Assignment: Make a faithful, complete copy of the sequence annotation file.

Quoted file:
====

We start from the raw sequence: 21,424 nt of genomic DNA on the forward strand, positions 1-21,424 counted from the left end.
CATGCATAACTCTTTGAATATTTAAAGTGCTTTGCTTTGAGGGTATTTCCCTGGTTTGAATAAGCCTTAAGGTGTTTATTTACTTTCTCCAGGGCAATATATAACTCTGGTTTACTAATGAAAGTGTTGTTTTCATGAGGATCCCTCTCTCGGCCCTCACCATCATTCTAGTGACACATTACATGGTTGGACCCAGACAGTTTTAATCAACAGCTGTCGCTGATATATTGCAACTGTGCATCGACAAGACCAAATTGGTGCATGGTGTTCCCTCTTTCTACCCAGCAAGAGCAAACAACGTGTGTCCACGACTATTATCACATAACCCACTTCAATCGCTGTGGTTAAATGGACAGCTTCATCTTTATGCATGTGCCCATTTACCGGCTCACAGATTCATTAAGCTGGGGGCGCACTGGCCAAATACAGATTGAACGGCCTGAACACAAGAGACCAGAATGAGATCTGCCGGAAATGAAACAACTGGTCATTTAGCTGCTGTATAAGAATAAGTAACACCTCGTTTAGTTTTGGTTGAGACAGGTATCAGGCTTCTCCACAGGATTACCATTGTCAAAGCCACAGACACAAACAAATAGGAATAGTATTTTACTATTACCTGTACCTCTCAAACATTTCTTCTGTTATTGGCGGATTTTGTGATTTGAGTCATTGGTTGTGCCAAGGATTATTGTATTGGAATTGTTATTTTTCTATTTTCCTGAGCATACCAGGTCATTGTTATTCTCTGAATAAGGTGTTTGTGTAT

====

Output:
We start from the raw sequence: 21,424 nt of genomic DNA on the forward strand, positions 1-21,424 counted from the left end.
CATGCATAACTCTTTGAATATTTAAAGTGCTTTGCTTTGAGGGTATTTCCCTGGTTTGAATAAGCCTTAAGGTGTTTATTTACTTTCTCCAGGGCAATATATAACTCTGGTTTACTAATGAAAGTGTTGTTTTCATGAGGATCCCTCTCTCGGCCCTCACCATCATTCTAGTGACACATTACATGGTTGGACCCAGACAGTTTTAATCAACAGCTGTCGCTGATATATTGCAACTGTGCATCGACAAGACCAAATTGGTGCATGGTGTTCCCTCTTTCTACCCAGCAAGAGCAAACAACGTGTGTCCACGACTATTATCACATAACCCACTTCAATCGCTGTGGTTAAATGGACAGCTTCATCTTTATGCATGTGCCCATTTACCGGCTCACAGATTCATTAAGCTGGGGGCGCACTGGCCAAATACAGATTGAACGGCCTGAACACAAGAGACCAGAATGAGATCTGCCGGAAATGAAACAACTGGTCATTTAGCTGCTGTATAAGAATAAGTAACACCTCGTTTAGTTTTGGTTGAGACAGGTATCAGGCTTCTCCACAGGATTACCATTGTCAAAGCCACAGACACAAACAAATAGGAATAGTATTTTACTATTACCTGTACCTCTCAAACATTTCTTCTGTTATTGGCGGATTTTGTGATTTGAGTCATTGGTTGTGCCAAGGATTATTGTATTGGAATTGTTATTTTTCTATTTTCCTGAGCATACCAGGTCATTGTTATTCTCTGAATAAGGTGTTTGTGTAT